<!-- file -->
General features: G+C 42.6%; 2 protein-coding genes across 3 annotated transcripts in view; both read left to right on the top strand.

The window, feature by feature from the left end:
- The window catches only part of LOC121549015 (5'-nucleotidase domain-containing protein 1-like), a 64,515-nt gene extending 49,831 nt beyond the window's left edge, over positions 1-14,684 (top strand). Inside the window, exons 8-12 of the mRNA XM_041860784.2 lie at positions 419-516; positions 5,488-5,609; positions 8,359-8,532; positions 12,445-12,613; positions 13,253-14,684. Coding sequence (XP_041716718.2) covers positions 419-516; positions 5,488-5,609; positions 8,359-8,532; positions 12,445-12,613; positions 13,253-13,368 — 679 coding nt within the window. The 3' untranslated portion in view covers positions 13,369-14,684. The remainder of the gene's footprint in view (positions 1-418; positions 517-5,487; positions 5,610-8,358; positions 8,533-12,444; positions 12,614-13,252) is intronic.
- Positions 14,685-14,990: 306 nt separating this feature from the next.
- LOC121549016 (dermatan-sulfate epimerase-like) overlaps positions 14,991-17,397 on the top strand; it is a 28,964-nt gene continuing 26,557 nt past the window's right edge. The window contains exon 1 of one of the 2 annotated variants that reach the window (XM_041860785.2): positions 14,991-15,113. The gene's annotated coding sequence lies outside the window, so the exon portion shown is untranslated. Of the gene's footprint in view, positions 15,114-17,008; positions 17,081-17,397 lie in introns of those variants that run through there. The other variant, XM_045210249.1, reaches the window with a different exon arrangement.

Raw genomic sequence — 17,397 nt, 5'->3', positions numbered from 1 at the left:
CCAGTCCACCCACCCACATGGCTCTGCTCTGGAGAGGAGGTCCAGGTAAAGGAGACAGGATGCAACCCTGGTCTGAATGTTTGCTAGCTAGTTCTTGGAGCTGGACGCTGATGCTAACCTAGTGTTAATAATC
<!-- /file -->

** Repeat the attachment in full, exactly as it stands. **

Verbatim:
General features: G+C 42.6%; 2 protein-coding genes across 3 annotated transcripts in view; both read left to right on the top strand.

The window, feature by feature from the left end:
- The window catches only part of LOC121549015 (5'-nucleotidase domain-containing protein 1-like), a 64,515-nt gene extending 49,831 nt beyond the window's left edge, over positions 1-14,684 (top strand). Inside the window, exons 8-12 of the mRNA XM_041860784.2 lie at positions 419-516; positions 5,488-5,609; positions 8,359-8,532; positions 12,445-12,613; positions 13,253-14,684. Coding sequence (XP_041716718.2) covers positions 419-516; positions 5,488-5,609; positions 8,359-8,532; positions 12,445-12,613; positions 13,253-13,368 — 679 coding nt within the window. The 3' untranslated portion in view covers positions 13,369-14,684. The remainder of the gene's footprint in view (positions 1-418; positions 517-5,487; positions 5,610-8,358; positions 8,533-12,444; positions 12,614-13,252) is intronic.
- Positions 14,685-14,990: 306 nt separating this feature from the next.
- LOC121549016 (dermatan-sulfate epimerase-like) overlaps positions 14,991-17,397 on the top strand; it is a 28,964-nt gene continuing 26,557 nt past the window's right edge. The window contains exon 1 of one of the 2 annotated variants that reach the window (XM_041860785.2): positions 14,991-15,113. The gene's annotated coding sequence lies outside the window, so the exon portion shown is untranslated. Of the gene's footprint in view, positions 15,114-17,008; positions 17,081-17,397 lie in introns of those variants that run through there. The other variant, XM_045210249.1, reaches the window with a different exon arrangement.

Raw genomic sequence — 17,397 nt, 5'->3', positions numbered from 1 at the left:
CCAGTCCACCCACCCACATGGCTCTGCTCTGGAGAGGAGGTCCAGGTAAAGGAGACAGGATGCAACCCTGGTCTGAATGTTTGCTAGCTAGTTCTTGGAGCTGGACGCTGATGCTAACCTAGTGTTAATAATC